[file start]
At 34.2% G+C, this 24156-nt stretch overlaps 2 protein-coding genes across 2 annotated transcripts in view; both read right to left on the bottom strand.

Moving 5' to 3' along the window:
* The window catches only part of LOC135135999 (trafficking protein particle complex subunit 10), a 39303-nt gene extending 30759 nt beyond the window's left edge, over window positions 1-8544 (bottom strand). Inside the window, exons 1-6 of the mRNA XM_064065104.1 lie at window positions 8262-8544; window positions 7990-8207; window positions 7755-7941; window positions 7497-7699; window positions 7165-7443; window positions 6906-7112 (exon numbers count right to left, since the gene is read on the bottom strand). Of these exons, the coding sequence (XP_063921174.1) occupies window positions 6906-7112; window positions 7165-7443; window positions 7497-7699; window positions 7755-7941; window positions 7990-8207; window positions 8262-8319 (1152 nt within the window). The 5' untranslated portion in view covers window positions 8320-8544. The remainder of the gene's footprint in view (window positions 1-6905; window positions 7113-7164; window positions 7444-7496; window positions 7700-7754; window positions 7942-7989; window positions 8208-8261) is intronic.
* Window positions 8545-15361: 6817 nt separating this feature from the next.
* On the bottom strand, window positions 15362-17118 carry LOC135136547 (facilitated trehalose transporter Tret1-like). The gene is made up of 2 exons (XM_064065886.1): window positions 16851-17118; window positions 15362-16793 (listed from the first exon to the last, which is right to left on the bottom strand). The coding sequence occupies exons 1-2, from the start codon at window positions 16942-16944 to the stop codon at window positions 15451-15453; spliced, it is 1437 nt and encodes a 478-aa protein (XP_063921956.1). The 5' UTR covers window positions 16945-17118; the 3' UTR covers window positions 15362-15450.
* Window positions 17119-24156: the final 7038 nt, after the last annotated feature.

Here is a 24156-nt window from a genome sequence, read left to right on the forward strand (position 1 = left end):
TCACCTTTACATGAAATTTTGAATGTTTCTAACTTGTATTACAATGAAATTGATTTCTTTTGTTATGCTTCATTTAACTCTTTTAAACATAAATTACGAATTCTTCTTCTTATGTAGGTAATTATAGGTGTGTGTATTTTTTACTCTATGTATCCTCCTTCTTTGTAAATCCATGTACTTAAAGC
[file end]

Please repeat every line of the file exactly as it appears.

At 34.2% G+C, this 24156-nt stretch overlaps 2 protein-coding genes across 2 annotated transcripts in view; both read right to left on the bottom strand.

Moving 5' to 3' along the window:
* The window catches only part of LOC135135999 (trafficking protein particle complex subunit 10), a 39303-nt gene extending 30759 nt beyond the window's left edge, over window positions 1-8544 (bottom strand). Inside the window, exons 1-6 of the mRNA XM_064065104.1 lie at window positions 8262-8544; window positions 7990-8207; window positions 7755-7941; window positions 7497-7699; window positions 7165-7443; window positions 6906-7112 (exon numbers count right to left, since the gene is read on the bottom strand). Of these exons, the coding sequence (XP_063921174.1) occupies window positions 6906-7112; window positions 7165-7443; window positions 7497-7699; window positions 7755-7941; window positions 7990-8207; window positions 8262-8319 (1152 nt within the window). The 5' untranslated portion in view covers window positions 8320-8544. The remainder of the gene's footprint in view (window positions 1-6905; window positions 7113-7164; window positions 7444-7496; window positions 7700-7754; window positions 7942-7989; window positions 8208-8261) is intronic.
* Window positions 8545-15361: 6817 nt separating this feature from the next.
* On the bottom strand, window positions 15362-17118 carry LOC135136547 (facilitated trehalose transporter Tret1-like). The gene is made up of 2 exons (XM_064065886.1): window positions 16851-17118; window positions 15362-16793 (listed from the first exon to the last, which is right to left on the bottom strand). The coding sequence occupies exons 1-2, from the start codon at window positions 16942-16944 to the stop codon at window positions 15451-15453; spliced, it is 1437 nt and encodes a 478-aa protein (XP_063921956.1). The 5' UTR covers window positions 16945-17118; the 3' UTR covers window positions 15362-15450.
* Window positions 17119-24156: the final 7038 nt, after the last annotated feature.

Here is a 24156-nt window from a genome sequence, read left to right on the forward strand (position 1 = left end):
TCACCTTTACATGAAATTTTGAATGTTTCTAACTTGTATTACAATGAAATTGATTTCTTTTGTTATGCTTCATTTAACTCTTTTAAACATAAATTACGAATTCTTCTTCTTATGTAGGTAATTATAGGTGTGTGTATTTTTTACTCTATGTATCCTCCTTCTTTGTAAATCCATGTACTTAAAGC